For a job, we can ask things such as:
- Does it pay well?
- Is it a dangerous job?
- Is it an outdoor job?
- Is it physical work?
Next we practiced rising intonation while practicing these questions orally. Then we got into groups of three to play Twenty Questions.
I hope you enjoyed the class. See you in the lab tomorrow!
Thursday, September 23, 2010
Wednesday, September 22, 2010
- Name three apples that are red
- Tell me two apples that are tart
- Name three apples that are hard and crisp
- Name three apples that are good in salads
- Name two apples that are green
- Tell me the names of three apples that keep well
- Name two apples that are good in pies
- Name three ingredients you need to bake an apple pie
Tuesday, September 21, 2010
- someone you haven't seen in a year
- someone you are angry with
- your boss
- your teacher
- a little baby
Monday, September 20, 2010
Thursday, September 16, 2010
Wednesday, September 15, 2010
Monday, September 13, 2010
Thursday, September 2, 2010
Wednesday, September 1, 2010
Tuesday, August 31, 2010
Monday, August 30, 2010
Thursday, August 26, 2010
- Will this be your first fall in Ontario?
- Do the leaves change colour in your first country?
- Are you looking forward to seeing the changing colours?
- Have you ever been to the Muskoka area of Ontario?
- Have you ever been to Quebec?
Tuesday, August 24, 2010
Monday, August 23, 2010
Thursday, August 19, 2010
Wednesday, August 18, 2010
Tuesday, August 17, 2010
- Except at the end of a sentence, can needs to be short with a schwa sound.
- With regard to rhythm, can doesn't get a full beat.
- When you say can't, I need to hear a nice clear vowel sound.
- Can't does get a full beat.
- Also, Federico noticed that you can often hear a little pause at the end of the word can't. That's the unreleased /t/. He has a good ear!
Monday, August 16, 2010
We have a new student. Welcome, Morgan! That's a pretty name, isn't it?
Today we started class by looking at some comic strips from the Windsor Star. I asked you to notice the bold type and underlining. The cartoonist used bold and underlining to show you which words are most stressed.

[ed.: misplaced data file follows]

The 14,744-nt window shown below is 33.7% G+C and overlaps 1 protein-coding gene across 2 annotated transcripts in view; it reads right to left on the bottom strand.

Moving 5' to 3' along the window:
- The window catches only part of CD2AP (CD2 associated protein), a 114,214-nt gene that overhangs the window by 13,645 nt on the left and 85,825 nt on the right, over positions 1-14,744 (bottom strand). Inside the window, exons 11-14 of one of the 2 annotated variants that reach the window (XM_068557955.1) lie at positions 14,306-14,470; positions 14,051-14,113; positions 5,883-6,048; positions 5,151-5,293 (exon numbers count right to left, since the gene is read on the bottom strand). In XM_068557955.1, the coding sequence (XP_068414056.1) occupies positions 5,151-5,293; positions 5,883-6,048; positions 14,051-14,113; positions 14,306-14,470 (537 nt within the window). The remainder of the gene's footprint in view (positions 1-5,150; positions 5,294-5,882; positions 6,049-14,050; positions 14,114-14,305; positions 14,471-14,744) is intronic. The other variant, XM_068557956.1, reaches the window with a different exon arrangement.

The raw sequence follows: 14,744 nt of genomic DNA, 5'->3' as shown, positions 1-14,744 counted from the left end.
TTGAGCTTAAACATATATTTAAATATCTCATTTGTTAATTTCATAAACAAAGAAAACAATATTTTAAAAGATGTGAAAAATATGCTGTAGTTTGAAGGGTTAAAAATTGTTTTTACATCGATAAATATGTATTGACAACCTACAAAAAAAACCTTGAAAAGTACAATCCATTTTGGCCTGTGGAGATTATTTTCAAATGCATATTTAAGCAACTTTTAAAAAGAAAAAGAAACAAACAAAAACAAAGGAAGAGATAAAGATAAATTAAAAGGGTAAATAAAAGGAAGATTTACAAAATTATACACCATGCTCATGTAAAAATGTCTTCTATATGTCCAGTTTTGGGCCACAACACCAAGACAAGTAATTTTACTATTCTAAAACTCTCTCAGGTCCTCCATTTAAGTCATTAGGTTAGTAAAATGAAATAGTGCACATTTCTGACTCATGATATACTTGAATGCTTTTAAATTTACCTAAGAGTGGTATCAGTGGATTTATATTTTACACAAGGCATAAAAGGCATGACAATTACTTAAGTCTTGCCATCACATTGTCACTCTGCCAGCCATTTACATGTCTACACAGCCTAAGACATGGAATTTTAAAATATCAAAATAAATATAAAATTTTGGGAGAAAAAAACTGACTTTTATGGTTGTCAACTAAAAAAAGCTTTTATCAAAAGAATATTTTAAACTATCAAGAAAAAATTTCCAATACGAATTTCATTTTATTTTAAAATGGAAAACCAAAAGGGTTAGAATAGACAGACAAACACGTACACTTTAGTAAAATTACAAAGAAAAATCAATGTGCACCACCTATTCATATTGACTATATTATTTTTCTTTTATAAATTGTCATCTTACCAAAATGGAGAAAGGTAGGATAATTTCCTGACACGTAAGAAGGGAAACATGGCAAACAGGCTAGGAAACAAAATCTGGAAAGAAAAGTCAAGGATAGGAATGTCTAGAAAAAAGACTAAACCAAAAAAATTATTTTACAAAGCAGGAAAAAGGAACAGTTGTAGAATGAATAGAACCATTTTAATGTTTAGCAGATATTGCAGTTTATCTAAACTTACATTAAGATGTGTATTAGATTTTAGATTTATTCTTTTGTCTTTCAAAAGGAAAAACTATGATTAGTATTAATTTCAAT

Then I asked you about two of the cartoons. What was going on there? Ghadeer said, "They stressed a function word!"
Oh, my goodness. I thought we said that content words are stressed and function words are reduced. We did say that, right? Yes, we did. The characters in the cartoon are breaking that rule. I asked you to think about why we might sometimes break that rule.
Ghadeer said we can break the rule if the function word is important. Exactly! I asked you to think about some situations where a function word might be important. We talked about some of those.
Next we looked at the following sentence written six different ways:
His book is in her desk.
His book is in her desk.
His book is in her desk.
His book is in her desk.
His book is in her desk.
His book is in her desk.
We practiced saying the sentence the six different ways and talked about the nuance of each. They answer different questions. Whose book? His what? Really? On her desk? In whose desk? In her what?
I told you that I am in a situation similar to yours. You often have to ask native speakers to repeat themselves. I also have a situation like that because my boyfriend is a low talker. He mumbles. When you don't understand someone, you don't have to ask for the whole sentence to be repeated. You can just ask for the part you didn't hear. Example: "You're going WHERE?" "Your mother said WHAT?"
Next we practiced some sentence pairs. Speaker A was making a false statement and speaker B was correcting him or her. How did speaker B choose the focus word? The focus word was the word that corrected the false imformation, right? We practiced those orally and then with a partner.
After that we had some more sentence pairs where a function word was sometimes stressed. For example, a store clerk says, "We have the Windsor Star and the National Post." The customer says, "I'll take a Windsor Star AND a National Post."
For our final activity, we were supposed to go around the room and say some statements for each other to see what the response would be. For example: Wen is from Japan. The response would be, as you know, "No, Wen is from CHINA. However, I found that you were all feeling shy today and didn't want to work with anyone but your first partner. That was okay, because we were able to do the homework assignment in class.
The homework was a gap-fill exercise. It was a list of the seven focus rules. When you finished the gap-fill, you had all seven focus rules!
Tomorrow we will finish sentence stress and then start a new unit. See you then!
Thursday, August 12, 2010
A: What do you want to do after class?B: Let's go to the AGW.A: I've already seen the AGW.B: [etc.]